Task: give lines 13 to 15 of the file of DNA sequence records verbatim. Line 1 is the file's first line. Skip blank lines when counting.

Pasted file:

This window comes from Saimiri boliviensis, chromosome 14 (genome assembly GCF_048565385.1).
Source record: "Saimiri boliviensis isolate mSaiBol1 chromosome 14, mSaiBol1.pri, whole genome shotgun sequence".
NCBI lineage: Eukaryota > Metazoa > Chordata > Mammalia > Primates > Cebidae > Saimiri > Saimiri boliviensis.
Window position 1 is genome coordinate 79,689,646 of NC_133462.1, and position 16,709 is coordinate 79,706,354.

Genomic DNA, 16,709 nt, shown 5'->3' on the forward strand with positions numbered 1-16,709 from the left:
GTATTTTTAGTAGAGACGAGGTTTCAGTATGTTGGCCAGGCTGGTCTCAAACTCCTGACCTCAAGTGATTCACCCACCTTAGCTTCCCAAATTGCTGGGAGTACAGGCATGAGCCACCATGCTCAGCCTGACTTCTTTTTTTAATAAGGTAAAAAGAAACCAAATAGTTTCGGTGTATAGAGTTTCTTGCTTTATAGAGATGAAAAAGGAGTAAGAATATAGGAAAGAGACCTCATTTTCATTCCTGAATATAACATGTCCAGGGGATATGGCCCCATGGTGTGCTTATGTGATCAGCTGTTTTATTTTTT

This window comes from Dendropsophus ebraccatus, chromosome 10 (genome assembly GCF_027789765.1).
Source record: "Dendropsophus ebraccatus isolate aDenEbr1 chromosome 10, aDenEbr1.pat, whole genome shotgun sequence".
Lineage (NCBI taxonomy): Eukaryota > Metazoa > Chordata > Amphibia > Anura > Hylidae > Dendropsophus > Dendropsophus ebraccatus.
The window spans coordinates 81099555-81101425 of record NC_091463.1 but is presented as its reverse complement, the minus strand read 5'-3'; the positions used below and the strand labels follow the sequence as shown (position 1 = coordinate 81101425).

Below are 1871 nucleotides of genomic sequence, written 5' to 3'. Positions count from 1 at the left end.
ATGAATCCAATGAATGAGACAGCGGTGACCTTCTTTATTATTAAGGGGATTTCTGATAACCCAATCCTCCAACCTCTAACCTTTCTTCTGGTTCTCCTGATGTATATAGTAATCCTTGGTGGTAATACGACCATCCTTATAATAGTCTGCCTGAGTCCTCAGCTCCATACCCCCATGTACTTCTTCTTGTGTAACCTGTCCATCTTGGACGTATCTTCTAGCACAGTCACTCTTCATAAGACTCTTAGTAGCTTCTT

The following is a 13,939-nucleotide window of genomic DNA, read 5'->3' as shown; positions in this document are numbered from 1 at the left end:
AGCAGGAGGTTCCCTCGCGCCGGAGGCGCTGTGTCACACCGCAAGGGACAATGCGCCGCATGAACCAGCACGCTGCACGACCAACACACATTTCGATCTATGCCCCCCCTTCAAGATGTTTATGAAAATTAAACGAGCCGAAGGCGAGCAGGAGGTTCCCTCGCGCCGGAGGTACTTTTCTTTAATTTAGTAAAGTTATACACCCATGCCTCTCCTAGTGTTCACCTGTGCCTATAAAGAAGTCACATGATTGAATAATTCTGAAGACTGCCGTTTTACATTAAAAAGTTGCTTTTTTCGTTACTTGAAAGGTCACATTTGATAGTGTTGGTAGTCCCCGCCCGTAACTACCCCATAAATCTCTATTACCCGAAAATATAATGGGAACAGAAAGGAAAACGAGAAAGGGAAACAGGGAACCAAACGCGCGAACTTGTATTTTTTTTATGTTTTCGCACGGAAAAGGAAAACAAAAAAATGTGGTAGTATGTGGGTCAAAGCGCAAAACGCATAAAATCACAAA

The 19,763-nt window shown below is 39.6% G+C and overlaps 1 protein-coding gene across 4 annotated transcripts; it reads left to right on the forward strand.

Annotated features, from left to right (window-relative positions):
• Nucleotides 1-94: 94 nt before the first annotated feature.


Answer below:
The following is a 13,939-nucleotide window of genomic DNA, read 5'->3' as shown; positions in this document are numbered from 1 at the left end:
AGCAGGAGGTTCCCTCGCGCCGGAGGCGCTGTGTCACACCGCAAGGGACAATGCGCCGCATGAACCAGCACGCTGCACGACCAACACACATTTCGATCTATGCCCCCCCTTCAAGATGTTTATGAAAATTAAACGAGCCGAAGGCGAGCAGGAGGTTCCCTCGCGCCGGAGGTACTTTTCTTTAATTTAGTAAAGTTATACACCCATGCCTCTCCTAGTGTTCACCTGTGCCTATAAAGAAGTCACATGATTGAATAATTCTGAAGACTGCCGTTTTACATTAAAAAGTTGCTTTTTTCGTTACTTGAAAGGTCACATTTGATAGTGTTGGTAGTCCCCGCCCGTAACTACCCCATAAATCTCTATTACCCGAAAATATAATGGGAACAGAAAGGAAAACGAGAAAGGGAAACAGGGAACCAAACGCGCGAACTTGTATTTTTTTTATGTTTTCGCACGGAAAAGGAAAACAAAAAAATGTGGTAGTATGTGGGTCAAAGCGCAAAACGCATAAAATCACAAA

The 19,763-nt window shown below is 39.6% G+C and overlaps 1 protein-coding gene across 4 annotated transcripts; it reads left to right on the forward strand.